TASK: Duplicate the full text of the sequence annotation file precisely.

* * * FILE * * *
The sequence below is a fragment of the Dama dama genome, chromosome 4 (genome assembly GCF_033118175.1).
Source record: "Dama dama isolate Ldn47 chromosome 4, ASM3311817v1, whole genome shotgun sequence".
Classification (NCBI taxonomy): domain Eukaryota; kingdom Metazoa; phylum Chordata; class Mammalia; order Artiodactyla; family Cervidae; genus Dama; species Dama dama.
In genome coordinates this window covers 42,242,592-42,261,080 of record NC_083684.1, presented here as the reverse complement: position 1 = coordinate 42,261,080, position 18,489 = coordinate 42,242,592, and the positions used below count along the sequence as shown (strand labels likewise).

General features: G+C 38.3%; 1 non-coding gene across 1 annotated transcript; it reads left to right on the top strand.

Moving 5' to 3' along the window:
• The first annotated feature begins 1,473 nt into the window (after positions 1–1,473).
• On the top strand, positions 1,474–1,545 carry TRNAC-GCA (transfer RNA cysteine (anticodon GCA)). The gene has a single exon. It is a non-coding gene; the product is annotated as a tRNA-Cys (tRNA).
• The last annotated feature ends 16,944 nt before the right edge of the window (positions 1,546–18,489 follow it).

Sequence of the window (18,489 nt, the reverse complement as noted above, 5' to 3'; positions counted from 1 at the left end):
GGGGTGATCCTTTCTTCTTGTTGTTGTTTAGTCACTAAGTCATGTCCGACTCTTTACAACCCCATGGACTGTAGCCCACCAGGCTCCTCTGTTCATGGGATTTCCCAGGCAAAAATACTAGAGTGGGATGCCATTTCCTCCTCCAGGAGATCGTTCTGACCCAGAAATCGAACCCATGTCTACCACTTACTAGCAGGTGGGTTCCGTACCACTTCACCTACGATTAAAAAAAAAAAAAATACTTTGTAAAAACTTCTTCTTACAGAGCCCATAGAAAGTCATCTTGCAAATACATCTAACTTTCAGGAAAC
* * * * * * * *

The sequence below is a fragment of the Dama dama genome, chromosome 4 (genome assembly GCF_033118175.1).
Source record: "Dama dama isolate Ldn47 chromosome 4, ASM3311817v1, whole genome shotgun sequence".
Classification (NCBI taxonomy): domain Eukaryota; kingdom Metazoa; phylum Chordata; class Mammalia; order Artiodactyla; family Cervidae; genus Dama; species Dama dama.
In genome coordinates this window covers 42,242,592-42,261,080 of record NC_083684.1, presented here as the reverse complement: position 1 = coordinate 42,261,080, position 18,489 = coordinate 42,242,592, and the positions used below count along the sequence as shown (strand labels likewise).

General features: G+C 38.3%; 1 non-coding gene across 1 annotated transcript; it reads left to right on the top strand.

Moving 5' to 3' along the window:
• The first annotated feature begins 1,473 nt into the window (after positions 1–1,473).
• On the top strand, positions 1,474–1,545 carry TRNAC-GCA (transfer RNA cysteine (anticodon GCA)). The gene has a single exon. It is a non-coding gene; the product is annotated as a tRNA-Cys (tRNA).
• The last annotated feature ends 16,944 nt before the right edge of the window (positions 1,546–18,489 follow it).

Sequence of the window (18,489 nt, the reverse complement as noted above, 5' to 3'; positions counted from 1 at the left end):
GGGGTGATCCTTTCTTCTTGTTGTTGTTTAGTCACTAAGTCATGTCCGACTCTTTACAACCCCATGGACTGTAGCCCACCAGGCTCCTCTGTTCATGGGATTTCCCAGGCAAAAATACTAGAGTGGGATGCCATTTCCTCCTCCAGGAGATCGTTCTGACCCAGAAATCGAACCCATGTCTACCACTTACTAGCAGGTGGGTTCCGTACCACTTCACCTACGATTAAAAAAAAAAAAAATACTTTGTAAAAACTTCTTCTTACAGAGCCCATAGAAAGTCATCTTGCAAATACATCTAACTTTCAGGAAAC